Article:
This military stud is a mama’s boy, for Martius has been bred to belligerence by his war-lusting mother Volumnia (Vanessa Redgrave), who had much the same impact in shaping his spirit as Mrs. Iselin did on her son Raymond in The Manchurian Candidate. Volumnia says that if she had given birth to a dozen boys she would “rather eleven die nobly for their country than one voluptuously surfeit out of action.” She dresses her son’s wounds as a lover would, and seems more wife to Martius than his own demure spouse Virgilia (Jessica Chastain). At Volumnia’s urging, Martius runs for consul, but can’t summon the honey of campaign oratory. His Senate supporters should have considered a simple verity: that a man sent off to slaughter for his country may not be the man suited to rule when he returns. It takes a different skill set.
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Most Shakespeare protagonists confide their thoughts to the audience in soliloquies. Martius speaks his mind in public, at high pitch and with an excoriating vocabulary. He sneers at one Senator as “this Triton to the minnows” (a zinger worthy of an Elizabethan Rickles) and derides the plebeians as “the beast with many heads.” The rabble stir his patrician scorn: “What’s the matter, you dissentious rogues, that, rubbing the poor itch of your opinion, make yourselves scabs?” And when he loses the election and is banished from Rome, he rails against his judges: “You common cry of curs! whose breath I hate as reek o’ the rotten fens, whose loves I prize as the dead carcasses of unburied men that do corrupt my air — I banish you.” He decamps for Volscia, to forge a rebellious alliance with Aufidius, while Volumnia comforts herself with a war-mother’s steely masochism. “Anger’s my meat,” she says. “I sup upon myself, and so shall starve with feeding.”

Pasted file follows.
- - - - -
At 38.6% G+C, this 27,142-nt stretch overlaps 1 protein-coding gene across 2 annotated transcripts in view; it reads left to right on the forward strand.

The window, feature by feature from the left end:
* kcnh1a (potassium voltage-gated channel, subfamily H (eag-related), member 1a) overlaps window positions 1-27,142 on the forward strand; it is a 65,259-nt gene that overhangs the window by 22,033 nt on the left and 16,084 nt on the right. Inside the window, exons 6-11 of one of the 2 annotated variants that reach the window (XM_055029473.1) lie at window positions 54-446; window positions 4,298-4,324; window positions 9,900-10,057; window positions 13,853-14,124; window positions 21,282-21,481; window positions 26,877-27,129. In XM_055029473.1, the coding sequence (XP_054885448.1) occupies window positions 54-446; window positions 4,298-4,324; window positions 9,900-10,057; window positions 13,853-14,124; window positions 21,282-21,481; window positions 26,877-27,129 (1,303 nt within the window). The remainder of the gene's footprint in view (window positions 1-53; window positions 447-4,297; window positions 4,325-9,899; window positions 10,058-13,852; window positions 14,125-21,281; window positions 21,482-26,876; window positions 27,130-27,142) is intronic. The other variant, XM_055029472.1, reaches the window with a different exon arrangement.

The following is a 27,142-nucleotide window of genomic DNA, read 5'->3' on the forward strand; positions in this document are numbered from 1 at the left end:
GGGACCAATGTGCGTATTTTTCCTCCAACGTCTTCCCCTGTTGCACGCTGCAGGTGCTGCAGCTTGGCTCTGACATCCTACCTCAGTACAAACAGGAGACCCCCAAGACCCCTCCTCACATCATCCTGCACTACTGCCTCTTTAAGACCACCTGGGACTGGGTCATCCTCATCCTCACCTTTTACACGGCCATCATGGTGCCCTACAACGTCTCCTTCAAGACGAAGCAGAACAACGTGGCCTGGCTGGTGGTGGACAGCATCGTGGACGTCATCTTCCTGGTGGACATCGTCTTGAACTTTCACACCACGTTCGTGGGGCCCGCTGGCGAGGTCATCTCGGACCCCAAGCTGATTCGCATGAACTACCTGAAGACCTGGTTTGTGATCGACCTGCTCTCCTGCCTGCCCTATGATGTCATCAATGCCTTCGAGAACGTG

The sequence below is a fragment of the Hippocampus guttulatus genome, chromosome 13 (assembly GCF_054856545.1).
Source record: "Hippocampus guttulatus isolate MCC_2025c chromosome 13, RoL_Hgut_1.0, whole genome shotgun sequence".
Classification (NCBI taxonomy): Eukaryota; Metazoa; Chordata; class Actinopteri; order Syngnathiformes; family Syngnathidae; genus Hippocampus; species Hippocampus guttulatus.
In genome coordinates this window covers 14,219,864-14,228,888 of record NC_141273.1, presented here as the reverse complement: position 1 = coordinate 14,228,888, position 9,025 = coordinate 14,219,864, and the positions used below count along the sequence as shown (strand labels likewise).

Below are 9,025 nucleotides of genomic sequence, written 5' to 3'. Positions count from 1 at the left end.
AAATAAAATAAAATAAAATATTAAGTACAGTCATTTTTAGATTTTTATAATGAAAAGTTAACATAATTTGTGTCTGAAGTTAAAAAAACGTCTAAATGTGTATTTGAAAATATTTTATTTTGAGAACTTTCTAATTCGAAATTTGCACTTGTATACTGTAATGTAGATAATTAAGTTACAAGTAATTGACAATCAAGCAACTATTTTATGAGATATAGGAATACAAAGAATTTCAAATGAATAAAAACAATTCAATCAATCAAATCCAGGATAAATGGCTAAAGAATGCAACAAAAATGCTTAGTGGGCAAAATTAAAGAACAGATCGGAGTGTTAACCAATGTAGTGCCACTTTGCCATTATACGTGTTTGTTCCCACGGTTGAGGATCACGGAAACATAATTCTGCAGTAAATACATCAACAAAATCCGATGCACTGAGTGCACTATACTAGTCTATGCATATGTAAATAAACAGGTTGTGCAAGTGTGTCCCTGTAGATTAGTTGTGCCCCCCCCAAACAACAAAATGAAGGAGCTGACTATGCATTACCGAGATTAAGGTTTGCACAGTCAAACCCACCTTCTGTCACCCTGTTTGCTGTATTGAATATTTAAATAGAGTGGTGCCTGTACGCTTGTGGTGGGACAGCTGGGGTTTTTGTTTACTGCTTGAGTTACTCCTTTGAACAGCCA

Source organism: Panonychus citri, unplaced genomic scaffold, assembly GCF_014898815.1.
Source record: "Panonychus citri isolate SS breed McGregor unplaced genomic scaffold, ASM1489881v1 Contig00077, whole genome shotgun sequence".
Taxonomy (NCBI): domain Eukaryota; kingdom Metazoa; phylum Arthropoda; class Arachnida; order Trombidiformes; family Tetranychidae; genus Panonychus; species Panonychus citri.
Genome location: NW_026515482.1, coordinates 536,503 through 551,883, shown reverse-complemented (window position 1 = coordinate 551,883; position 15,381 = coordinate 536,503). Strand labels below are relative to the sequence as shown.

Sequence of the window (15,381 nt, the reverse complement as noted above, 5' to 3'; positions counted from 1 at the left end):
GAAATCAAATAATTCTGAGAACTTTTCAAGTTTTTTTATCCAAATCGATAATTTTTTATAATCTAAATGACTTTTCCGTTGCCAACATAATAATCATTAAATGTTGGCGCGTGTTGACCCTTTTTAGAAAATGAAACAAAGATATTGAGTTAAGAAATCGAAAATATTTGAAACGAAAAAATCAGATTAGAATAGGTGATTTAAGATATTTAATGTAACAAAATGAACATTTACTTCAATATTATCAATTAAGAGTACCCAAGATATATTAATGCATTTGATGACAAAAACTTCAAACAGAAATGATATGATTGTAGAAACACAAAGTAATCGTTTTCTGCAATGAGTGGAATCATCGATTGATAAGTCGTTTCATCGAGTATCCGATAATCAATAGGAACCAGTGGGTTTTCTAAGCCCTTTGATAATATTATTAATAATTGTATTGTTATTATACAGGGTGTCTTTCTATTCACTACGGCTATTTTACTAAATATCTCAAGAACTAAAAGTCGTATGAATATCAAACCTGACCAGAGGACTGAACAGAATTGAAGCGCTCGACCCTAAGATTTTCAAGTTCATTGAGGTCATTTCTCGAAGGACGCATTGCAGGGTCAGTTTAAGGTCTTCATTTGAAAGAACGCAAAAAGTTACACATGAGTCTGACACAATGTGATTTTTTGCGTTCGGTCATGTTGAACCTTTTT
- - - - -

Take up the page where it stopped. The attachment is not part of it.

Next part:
Redgrave unleashes her most ferocious film performance in decades, as a woman forbidden to rule and so pouring her power into her son. Butler gives full body and heart to the ostensibly more humane Aufidius. And in a role famously played by such take-charge personalities as Laurence Olivier, Richard Burton and Anthony Hopkins, Fiennes almost literally breathes fire. The tattoos he sports along with his scars suggest the ornamentation worn by Fiennes as the serial killer Francis Dolarhyde in the 2002 film of Thomas Harris’ Red Dragon. (As a Senator says, “This Martius is grown from man to dragon: he has wings; he’s more than a creeping thing.”) Daubing Martius with some of the lurid colors he applied to Dolarhyde and to Anton Goth in Schindler’s List — and, of course, to Voldemort — the actor also invests the character with a Patton-like military majesty. He is a creature to be admired or at least understood.
Making his film directorial debut, Fiennes displays a sure, strong hand for most of the Coriolanus‘ tumultuous two hours. Similar in its brutal spirit to Ian McKellen’s Brownshirt stage and film version of Richard III, the movie renounces the precision of most Shakespeare adaptations for charnel imagery and the occasional shaky-cam flourish. Just as important, Fiennes and his cast yank the 400-year-old dialogue off the page and make it sound vividly conversational; it lives and scalds, sings and singes.
The film has fifth-act problems, as did the play, but Fiennes’ bleak overview should leave receptive viewers feeling daunted and haunted; and that’s just the right takeaway from an action-film tragedy. When people compile a list of the movies most truthful to the valor and pain of war, and the men who wage it, they ought to consider this Coriolanus—for is not a prowar or antiwar statement; it is a portrait from inside a warrior’s mind.